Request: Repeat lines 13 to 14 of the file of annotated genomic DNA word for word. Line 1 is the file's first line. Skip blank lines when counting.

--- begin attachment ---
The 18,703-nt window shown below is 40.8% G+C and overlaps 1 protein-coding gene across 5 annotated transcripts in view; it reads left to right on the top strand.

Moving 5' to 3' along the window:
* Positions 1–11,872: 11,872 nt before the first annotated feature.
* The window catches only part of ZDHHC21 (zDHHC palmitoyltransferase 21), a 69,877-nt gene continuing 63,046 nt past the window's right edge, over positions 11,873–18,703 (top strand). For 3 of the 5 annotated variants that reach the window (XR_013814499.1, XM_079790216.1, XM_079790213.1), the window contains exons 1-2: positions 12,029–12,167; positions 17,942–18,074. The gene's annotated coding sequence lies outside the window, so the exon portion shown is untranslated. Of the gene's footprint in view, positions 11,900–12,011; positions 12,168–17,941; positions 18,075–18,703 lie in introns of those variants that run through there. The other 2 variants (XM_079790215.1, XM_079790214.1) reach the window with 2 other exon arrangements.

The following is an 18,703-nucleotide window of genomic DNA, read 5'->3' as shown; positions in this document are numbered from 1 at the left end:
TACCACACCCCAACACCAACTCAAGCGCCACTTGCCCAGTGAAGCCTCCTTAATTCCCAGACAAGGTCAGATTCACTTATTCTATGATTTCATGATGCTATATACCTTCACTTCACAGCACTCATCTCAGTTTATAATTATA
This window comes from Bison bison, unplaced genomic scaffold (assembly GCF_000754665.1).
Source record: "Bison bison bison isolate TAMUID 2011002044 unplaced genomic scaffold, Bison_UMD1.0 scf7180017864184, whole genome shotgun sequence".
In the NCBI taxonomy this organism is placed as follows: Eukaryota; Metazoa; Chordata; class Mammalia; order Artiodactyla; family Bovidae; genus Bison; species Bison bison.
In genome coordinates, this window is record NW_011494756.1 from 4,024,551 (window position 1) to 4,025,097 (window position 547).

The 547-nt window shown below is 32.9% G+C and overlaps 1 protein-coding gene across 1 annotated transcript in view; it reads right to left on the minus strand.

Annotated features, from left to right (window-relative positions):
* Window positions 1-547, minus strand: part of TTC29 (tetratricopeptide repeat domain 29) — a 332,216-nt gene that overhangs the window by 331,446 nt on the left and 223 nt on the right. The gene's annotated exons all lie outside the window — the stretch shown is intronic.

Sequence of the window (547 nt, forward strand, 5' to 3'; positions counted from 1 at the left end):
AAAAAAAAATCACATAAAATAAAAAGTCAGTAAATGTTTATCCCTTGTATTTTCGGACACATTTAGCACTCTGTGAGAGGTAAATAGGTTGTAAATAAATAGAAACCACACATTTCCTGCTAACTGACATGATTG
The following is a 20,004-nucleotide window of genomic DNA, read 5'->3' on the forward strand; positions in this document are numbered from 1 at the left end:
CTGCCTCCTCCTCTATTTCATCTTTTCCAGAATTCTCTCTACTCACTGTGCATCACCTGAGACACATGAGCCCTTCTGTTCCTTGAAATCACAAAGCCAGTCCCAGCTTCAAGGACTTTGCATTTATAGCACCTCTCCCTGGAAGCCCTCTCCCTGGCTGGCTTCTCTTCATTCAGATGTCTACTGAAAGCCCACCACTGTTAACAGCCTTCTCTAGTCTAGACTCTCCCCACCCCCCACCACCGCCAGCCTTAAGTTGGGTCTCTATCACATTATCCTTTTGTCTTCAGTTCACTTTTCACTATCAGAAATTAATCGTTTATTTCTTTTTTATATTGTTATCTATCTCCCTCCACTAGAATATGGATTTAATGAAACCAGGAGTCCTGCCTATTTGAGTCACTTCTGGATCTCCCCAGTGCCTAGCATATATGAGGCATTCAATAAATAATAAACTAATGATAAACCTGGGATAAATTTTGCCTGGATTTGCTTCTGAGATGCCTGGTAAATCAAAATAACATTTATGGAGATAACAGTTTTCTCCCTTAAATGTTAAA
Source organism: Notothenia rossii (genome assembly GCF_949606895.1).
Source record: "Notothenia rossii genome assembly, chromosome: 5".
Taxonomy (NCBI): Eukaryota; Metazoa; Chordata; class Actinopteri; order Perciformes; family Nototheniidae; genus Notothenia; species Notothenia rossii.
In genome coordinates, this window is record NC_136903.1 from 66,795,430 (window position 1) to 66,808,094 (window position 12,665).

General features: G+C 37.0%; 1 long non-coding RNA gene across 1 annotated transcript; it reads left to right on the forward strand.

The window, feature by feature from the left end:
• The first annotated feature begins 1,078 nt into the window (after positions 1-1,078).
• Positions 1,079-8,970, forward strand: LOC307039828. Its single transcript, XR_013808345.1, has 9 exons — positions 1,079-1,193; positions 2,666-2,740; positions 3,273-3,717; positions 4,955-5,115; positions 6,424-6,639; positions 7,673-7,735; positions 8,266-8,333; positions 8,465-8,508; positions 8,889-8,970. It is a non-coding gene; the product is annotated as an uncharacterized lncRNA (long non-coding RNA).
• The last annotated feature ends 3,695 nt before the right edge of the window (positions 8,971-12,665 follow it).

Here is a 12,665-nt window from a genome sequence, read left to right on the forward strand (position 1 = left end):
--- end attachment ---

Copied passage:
* Window positions 1-547, minus strand: part of TTC29 (tetratricopeptide repeat domain 29) — a 332,216-nt gene that overhangs the window by 331,446 nt on the left and 223 nt on the right. The gene's annotated exons all lie outside the window — the stretch shown is intronic.

Sequence of the window (547 nt, forward strand, 5' to 3'; positions counted from 1 at the left end):